Mac, YUL doesn't do independent parallel ILS approaches, only dependent. So, no LOC monitor position, no NTZ, and as Braun said, only one finals guy doing both LOCs on the same frequency. No real need for independent ILS approaches. Besides, let's face it, one guy running two LOCs is more fun than running one !
As far as I know, only you guys and YVR consistently do independent ILS approaches. YYC, with the new parallel runway, has the procedures and the monitor position in place for it, but no staff, so they dont use it much. They are more or less in the same boat as YUL, in that there is no real need for independent ops, as they only do 248,000 movements/year (slightly more than YUL, which was at 220,000 in 2015.)
Thanks for the info. I knew YVR did independent approaches as we have had controllers from YYZ move out West in recent years. Just had a YYC controller join us here so he has explained their operation.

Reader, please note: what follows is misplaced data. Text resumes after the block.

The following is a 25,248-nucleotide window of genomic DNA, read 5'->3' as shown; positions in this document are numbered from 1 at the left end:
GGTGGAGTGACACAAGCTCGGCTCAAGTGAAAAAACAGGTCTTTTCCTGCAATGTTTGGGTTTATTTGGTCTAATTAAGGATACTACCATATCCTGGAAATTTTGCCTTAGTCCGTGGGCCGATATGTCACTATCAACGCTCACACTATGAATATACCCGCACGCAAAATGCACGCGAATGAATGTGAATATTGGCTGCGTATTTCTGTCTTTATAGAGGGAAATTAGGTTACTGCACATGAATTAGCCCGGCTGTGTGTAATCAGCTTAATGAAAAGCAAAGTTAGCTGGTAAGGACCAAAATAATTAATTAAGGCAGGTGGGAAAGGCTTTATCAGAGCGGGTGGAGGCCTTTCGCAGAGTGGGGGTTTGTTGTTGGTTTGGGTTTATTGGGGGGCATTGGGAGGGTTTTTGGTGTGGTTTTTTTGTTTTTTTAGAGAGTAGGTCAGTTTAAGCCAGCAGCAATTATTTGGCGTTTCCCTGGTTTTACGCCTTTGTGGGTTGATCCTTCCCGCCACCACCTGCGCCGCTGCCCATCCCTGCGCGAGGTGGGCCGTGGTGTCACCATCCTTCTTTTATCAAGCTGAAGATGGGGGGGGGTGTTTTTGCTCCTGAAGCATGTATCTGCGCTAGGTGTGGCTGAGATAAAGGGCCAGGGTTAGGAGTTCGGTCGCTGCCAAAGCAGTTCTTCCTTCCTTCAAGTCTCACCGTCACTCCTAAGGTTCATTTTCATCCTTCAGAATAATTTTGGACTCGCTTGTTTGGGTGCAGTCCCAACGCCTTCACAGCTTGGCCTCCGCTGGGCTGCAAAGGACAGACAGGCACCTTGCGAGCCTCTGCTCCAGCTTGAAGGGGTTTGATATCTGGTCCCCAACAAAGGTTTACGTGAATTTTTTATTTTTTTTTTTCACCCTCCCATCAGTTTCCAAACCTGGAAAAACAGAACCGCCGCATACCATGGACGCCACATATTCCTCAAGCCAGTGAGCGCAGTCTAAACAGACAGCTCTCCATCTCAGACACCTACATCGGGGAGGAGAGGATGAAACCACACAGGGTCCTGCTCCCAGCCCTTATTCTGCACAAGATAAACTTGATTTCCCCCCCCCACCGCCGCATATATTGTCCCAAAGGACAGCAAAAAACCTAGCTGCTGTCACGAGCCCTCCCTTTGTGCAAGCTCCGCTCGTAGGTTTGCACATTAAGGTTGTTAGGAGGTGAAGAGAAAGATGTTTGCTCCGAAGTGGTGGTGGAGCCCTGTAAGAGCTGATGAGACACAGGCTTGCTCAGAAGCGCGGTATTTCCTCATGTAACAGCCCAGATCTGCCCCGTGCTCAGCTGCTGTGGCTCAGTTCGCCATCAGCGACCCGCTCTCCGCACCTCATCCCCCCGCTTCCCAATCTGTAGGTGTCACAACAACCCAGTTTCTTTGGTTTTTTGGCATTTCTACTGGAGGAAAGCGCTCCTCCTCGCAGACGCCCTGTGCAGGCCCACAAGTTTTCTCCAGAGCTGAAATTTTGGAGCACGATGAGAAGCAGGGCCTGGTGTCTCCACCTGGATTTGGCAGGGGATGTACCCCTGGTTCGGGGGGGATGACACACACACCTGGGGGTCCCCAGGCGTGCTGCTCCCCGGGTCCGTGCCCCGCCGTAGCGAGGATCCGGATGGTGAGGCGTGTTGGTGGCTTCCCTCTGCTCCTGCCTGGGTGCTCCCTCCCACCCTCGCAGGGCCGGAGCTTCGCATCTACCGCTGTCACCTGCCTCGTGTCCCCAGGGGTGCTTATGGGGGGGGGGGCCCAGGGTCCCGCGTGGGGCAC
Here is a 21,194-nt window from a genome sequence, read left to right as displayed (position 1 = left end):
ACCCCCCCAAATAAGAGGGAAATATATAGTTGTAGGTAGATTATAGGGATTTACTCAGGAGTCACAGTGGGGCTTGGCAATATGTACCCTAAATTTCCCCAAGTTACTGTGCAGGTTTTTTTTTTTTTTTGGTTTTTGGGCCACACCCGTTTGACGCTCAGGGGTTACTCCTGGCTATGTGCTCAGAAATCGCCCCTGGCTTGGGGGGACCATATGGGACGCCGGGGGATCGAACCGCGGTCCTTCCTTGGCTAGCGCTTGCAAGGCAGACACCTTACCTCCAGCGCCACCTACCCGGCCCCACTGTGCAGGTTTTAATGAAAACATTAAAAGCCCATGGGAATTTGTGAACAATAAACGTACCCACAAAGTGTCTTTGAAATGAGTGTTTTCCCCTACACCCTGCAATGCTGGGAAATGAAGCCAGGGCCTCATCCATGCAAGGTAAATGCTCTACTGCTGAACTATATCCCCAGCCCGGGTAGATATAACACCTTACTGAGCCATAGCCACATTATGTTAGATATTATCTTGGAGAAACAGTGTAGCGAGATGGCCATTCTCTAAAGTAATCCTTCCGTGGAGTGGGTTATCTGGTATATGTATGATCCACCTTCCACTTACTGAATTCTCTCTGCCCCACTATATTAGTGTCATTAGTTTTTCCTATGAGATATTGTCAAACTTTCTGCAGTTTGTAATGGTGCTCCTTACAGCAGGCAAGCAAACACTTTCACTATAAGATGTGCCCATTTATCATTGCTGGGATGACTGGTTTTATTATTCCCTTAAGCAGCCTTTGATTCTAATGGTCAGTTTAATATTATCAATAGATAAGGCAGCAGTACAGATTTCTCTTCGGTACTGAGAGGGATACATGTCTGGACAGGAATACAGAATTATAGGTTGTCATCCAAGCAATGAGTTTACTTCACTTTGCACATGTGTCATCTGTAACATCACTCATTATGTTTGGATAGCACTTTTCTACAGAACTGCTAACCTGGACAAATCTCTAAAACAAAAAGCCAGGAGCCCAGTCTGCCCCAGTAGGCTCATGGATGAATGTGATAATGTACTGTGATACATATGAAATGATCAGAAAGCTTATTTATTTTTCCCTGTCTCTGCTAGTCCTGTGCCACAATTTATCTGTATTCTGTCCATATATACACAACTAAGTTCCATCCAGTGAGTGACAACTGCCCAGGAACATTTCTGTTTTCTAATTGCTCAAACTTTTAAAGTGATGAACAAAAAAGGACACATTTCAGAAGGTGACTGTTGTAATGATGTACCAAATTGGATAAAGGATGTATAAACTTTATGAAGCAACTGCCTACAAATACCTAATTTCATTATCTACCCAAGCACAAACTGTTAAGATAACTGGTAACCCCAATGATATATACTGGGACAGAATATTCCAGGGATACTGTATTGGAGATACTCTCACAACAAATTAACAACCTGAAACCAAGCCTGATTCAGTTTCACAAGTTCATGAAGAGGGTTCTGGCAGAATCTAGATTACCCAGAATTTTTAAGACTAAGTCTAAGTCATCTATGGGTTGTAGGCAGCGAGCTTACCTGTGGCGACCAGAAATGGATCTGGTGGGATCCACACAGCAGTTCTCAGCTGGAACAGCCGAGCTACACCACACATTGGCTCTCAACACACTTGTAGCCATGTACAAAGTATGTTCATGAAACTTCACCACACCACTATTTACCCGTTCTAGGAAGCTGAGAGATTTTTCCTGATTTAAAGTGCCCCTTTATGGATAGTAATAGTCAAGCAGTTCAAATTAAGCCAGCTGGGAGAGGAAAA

Depending on our traffic level we sometimes have one controller working both localisers in either the dual or triple operation. In the dual in light traffic they will just work from the bedpost all the way onto final approach. In a busy triple operation we split into inner/outer arrival...so outer sequences from the bedposts into the downwind, inner will turn final onto both localisers.
This will usually be the time in relation to the topic of this thread where planes will be put below the glideslope for joining traffic.
Interesting to know the different operations in Canada.